by Leah Peterson
© 2003 Leah Peterson
All Rights Reserved
Originally published on Writer’s Monthly

Words overheard at a party: Uninvited Young Neighbor Mike to Female Guest #5, ‘Well, my parents don’t like me hanging around the house. My brother don’t wanna spend time with me; he asked me to like, take off. My brother-in-law thinks I’m a total dork and he picks on me so….I just thought I’d come over here and see what was going on.’

The absurdity of what he said struck me. It sounded like something I would have said to total strangers about 20 years ago. Not only was it sad and pathetic, it was socially unwise. I felt for this younger version of myself and wanted to convey my parental or at least mentor-type wisdom to him.

I turned in his direction after eavesdropping to get a good look at him across the nicely dressed, adult-type people in the room. He had removed his shoes, which was a house rule. I could see a few of his toes through the holes in his socks. He was wearing a sweatshirt and baggy jeans: the staples of any young mans wardrobe. His hair was a cross between dreads and ponytails: there were tiny sections of hair poking straight out all over his scalp, held together with rubber bands. His shadow looked like he was wearing some kind of strange tiara on his head. He had patches of acne and facial hair intermixed and fighting for space. I wondered which one was winning.

I leaned forward and spoke over the few people between us and said ‘Dude. That was SO not the way to introduce yourself to new people at a party. Now we’re all wondering what’s wrong with you. You should start out with an opener like, “nice pad, dude.” Or, “sweet!”. I’d hate to ask you to leave so early on, but if you aren’t cool, you aren’t cool.’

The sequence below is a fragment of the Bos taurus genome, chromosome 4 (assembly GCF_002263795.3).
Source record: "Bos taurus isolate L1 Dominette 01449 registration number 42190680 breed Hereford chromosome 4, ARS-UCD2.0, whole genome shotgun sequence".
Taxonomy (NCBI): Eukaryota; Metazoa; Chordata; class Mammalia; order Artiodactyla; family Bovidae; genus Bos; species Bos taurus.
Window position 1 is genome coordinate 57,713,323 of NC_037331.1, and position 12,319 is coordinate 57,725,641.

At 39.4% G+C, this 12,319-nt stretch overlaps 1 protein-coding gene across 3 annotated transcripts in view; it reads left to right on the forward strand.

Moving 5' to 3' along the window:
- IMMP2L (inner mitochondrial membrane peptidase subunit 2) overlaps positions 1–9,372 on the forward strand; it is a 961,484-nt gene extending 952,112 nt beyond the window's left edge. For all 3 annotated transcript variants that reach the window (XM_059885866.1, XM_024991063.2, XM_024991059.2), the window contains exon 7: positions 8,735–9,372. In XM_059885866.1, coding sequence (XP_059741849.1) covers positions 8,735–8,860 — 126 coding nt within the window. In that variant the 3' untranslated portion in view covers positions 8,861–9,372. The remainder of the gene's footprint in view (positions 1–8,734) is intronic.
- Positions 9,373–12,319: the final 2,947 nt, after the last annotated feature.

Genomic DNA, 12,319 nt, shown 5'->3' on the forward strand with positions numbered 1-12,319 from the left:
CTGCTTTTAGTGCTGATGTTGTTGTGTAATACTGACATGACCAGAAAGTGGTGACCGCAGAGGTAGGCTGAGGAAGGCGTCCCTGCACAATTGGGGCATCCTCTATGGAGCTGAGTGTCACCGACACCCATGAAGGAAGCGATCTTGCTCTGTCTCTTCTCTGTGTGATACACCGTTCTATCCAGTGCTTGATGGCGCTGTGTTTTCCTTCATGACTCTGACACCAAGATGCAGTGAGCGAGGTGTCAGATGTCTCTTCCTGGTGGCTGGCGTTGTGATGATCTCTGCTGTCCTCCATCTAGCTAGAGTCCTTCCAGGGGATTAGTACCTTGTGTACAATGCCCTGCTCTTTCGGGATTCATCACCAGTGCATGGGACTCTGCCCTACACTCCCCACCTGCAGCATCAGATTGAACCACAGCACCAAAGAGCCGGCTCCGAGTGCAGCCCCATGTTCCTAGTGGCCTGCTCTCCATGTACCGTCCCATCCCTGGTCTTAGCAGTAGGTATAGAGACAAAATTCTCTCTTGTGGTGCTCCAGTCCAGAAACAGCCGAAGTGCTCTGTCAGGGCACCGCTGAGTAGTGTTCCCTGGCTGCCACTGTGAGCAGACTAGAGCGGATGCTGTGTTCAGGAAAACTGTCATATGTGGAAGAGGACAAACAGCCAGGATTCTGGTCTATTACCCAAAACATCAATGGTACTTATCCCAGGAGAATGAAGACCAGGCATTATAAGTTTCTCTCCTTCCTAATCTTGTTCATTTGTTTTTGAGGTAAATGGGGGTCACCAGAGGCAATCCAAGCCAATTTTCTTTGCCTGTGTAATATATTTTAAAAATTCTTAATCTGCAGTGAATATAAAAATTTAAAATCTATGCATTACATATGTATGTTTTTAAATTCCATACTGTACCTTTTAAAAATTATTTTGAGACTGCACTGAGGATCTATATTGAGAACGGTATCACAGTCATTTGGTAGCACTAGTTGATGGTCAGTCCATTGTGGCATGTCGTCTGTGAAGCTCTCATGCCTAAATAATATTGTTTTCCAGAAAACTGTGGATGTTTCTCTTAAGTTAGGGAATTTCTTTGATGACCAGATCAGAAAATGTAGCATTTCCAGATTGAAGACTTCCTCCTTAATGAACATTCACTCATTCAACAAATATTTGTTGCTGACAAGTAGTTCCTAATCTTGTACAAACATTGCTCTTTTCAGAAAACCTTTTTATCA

Mike looked at me. I looked at Mike. Everyone else was looking back and forth between us as if it was a tennis match. Suddenly, Carey from work, who knows me better than some and knew I was joking, started snorting from trying to keep from laughing. That, of course, set me off and I couldn’t help from cracking a smile. ‘Just kidding, Mike!’ I said. ‘Welcome to the house. Just don’t break anything. All the breakable stuff is my housemate Craig’s and you and I don’t have enough money to replace any of his valuables.’ And then I smiled again, this time with some teeth showing.

One of the nicer people there took the pressure off Mike and asked how old he was and if he’d like a drink. ‘Ya, dude. I so would. I’m 21 and I have the ID to prove it. Wanna see?’ I cringed at his eagerness and hoped that the cops wouldn’t be showing up later to arrest anyone for aiding the delinquency of a minor. That might interrupt our planned party game of ‘Spoons.’ And we had to play Spoons.

The object of the game is to get four of a kind in your hand from the deck of cards and then grab a spoon from the middle of the floor at which time everyone tries to grab a spoon from the middle of the floor. Because there is one less spoon than people in the circle, someone gets kicked out before the next round. You find out quickly what people are made of. I’ve been partially scalped and blood gets drawn from at least two or three hands every time we play. “Tears from Fingernails Breaking” should be the theme song.

All that pain from dull objects. It’s a good thing the game is not called ‘Sharp Knives’ or even ‘Forks’. Is it worth it to get the utensil? That’s a question only a dedicated player can answer.